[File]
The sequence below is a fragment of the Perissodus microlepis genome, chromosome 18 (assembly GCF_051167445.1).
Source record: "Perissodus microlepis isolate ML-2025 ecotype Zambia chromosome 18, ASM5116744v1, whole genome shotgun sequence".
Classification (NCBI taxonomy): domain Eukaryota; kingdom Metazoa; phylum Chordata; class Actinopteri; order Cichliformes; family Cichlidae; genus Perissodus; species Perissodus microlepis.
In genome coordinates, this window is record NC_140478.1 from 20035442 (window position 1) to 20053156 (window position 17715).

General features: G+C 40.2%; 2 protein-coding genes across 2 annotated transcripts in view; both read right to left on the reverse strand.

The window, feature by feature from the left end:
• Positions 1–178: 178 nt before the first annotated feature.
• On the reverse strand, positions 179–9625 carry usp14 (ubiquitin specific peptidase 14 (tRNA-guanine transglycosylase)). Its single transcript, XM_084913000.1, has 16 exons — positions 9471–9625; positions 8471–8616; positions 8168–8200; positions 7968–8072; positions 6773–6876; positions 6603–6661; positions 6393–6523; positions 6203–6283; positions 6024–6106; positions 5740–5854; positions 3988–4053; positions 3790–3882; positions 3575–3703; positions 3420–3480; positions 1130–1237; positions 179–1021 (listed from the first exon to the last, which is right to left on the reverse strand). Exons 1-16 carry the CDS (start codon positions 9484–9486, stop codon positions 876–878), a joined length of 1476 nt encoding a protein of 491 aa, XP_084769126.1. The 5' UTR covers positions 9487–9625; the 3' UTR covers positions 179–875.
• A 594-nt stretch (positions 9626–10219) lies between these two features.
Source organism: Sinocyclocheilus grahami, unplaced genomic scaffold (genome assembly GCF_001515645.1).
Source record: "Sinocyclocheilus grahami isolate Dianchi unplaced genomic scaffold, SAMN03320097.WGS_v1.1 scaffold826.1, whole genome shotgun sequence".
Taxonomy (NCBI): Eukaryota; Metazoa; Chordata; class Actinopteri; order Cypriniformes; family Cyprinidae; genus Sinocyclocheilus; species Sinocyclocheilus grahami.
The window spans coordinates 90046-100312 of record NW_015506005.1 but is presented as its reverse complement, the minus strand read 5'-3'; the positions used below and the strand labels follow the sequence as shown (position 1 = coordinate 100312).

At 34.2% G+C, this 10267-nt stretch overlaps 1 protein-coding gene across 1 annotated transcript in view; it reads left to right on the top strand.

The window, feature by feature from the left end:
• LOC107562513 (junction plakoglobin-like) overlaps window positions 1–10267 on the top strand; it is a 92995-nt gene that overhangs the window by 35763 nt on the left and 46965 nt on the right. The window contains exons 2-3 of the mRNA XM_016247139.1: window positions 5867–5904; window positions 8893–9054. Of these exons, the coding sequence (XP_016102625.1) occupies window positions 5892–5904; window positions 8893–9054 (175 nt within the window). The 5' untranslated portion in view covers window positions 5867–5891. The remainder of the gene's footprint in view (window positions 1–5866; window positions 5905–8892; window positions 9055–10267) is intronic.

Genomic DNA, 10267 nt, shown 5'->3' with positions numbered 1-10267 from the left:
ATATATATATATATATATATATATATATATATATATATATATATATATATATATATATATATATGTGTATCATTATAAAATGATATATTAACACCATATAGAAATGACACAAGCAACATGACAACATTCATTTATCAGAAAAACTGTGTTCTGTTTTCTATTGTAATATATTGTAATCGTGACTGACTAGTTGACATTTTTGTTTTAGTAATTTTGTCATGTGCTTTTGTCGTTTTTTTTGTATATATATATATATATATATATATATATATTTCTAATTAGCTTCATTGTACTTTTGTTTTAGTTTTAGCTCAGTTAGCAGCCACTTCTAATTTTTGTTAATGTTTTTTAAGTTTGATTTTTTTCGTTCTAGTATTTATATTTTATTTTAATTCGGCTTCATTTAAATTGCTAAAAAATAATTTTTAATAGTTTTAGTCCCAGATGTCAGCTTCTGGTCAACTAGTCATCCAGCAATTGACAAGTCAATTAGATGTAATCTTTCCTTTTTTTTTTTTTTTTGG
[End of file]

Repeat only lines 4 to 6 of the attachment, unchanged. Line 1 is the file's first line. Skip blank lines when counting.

In genome coordinates, this window is record NC_140478.1 from 20035442 (window position 1) to 20053156 (window position 17715).

General features: G+C 40.2%; 2 protein-coding genes across 2 annotated transcripts in view; both read right to left on the reverse strand.

The window, feature by feature from the left end: